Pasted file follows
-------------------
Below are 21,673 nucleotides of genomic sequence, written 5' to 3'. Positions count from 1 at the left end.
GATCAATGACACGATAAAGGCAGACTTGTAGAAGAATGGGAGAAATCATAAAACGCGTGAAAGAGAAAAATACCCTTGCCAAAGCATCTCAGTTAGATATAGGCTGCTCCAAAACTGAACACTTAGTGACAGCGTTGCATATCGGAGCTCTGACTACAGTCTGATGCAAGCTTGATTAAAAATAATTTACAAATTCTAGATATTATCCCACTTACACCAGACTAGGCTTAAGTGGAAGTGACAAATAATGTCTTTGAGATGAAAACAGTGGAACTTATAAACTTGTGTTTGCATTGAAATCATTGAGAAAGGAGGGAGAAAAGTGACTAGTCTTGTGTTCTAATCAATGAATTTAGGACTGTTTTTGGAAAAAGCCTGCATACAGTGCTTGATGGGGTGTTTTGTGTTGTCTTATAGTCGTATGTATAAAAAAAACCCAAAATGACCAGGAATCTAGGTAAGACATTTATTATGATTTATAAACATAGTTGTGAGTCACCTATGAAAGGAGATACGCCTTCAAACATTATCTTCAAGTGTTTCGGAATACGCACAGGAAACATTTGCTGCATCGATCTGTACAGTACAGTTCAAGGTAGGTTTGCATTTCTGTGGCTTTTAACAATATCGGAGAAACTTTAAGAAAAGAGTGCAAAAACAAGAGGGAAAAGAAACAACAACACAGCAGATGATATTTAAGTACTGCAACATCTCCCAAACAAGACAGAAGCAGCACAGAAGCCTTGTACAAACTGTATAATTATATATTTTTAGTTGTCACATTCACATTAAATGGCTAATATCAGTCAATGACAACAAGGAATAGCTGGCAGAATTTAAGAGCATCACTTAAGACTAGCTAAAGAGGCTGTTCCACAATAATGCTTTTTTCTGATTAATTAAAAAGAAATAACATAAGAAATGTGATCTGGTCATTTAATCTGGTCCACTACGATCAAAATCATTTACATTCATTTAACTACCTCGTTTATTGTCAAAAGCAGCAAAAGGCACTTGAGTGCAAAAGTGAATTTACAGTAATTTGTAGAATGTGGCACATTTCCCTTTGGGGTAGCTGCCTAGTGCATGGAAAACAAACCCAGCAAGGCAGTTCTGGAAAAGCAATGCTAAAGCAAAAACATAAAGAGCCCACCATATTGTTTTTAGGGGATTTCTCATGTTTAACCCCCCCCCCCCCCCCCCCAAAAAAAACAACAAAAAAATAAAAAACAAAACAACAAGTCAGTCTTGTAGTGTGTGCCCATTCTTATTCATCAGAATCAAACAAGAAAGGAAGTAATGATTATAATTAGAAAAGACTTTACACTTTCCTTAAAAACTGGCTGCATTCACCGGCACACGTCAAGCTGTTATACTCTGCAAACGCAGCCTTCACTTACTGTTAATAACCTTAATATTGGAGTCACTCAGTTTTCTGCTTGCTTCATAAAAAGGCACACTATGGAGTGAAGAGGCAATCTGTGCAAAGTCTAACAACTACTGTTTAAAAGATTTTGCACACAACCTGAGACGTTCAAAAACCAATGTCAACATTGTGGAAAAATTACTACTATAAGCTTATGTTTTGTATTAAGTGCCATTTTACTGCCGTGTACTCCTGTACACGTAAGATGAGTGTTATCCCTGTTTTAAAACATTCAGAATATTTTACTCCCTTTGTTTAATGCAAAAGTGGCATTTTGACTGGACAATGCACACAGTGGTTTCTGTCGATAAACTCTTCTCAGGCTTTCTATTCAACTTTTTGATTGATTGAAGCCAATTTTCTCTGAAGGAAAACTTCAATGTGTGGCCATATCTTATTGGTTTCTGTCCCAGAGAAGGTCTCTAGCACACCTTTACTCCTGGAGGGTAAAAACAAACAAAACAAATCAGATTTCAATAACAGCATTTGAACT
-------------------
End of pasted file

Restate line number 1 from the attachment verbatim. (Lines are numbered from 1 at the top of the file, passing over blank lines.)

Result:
Below are 21,673 nucleotides of genomic sequence, written 5' to 3'. Positions count from 1 at the left end.